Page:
As a little girl in class, I would daydream that someday the truth would be known about the Nordic explorers and that my people would finally get the credit due to them for being the first to reach America.
Over the last few decades, Scandinavian artifacts from as early as the tenth century have been excavated from sites up and down North America’s eastern seaboard, in Greenland, in Newfoundland, and along the lakes and rivers leading into the heart of North America. Evidence was mounting that it was the Viking ships and not the Nina, Pinta, and Santa Maria that should be featured in those school books.
The Kensington Runestone had its share of controversy and bad press when it was first discovered in 1898 by Olof Ohman and his nine-year-old son, Edward. The Ohman family was a simple hardworking farm family and according to my Uncle Ansel was not prepared for the firestorm of controversy that came out of nowhere and plagued them their whole lives.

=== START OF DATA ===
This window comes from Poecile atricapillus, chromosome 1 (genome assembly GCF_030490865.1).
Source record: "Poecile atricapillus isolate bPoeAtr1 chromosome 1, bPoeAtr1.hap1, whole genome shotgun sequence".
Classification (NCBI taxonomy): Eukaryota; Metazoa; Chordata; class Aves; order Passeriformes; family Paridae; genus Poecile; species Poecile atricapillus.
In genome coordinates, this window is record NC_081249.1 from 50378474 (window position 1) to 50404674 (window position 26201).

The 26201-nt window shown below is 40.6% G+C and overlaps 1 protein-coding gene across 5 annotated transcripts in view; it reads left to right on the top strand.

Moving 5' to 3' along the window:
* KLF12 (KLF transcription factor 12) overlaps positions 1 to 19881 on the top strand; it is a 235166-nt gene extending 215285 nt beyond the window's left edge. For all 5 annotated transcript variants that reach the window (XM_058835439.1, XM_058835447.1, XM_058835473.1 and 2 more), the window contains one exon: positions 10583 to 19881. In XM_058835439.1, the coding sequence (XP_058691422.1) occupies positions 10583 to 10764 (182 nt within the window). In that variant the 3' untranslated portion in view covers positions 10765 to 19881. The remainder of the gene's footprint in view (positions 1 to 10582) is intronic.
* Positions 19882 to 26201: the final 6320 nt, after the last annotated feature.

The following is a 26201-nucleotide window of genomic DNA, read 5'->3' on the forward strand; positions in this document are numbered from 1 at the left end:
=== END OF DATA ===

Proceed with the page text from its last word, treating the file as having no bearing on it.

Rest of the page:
But let’s back up. Here is an excerpt from the little boy Edward’s diary. I have a handwritten copy of this in my files, I believe transcribed by my Uncle Ansel from his friend’s actual diary. From the diary of Edward Ohman, 1898, Kensington, Minnesota:
It was 6:45 AM when Farr (Norwegian for Dad) and I hitched up our team of brown horses, Barney and Jack, to the stone boat (a stone boat is a type of sled or sledge for moving heavy objects such as stones or hay bales.)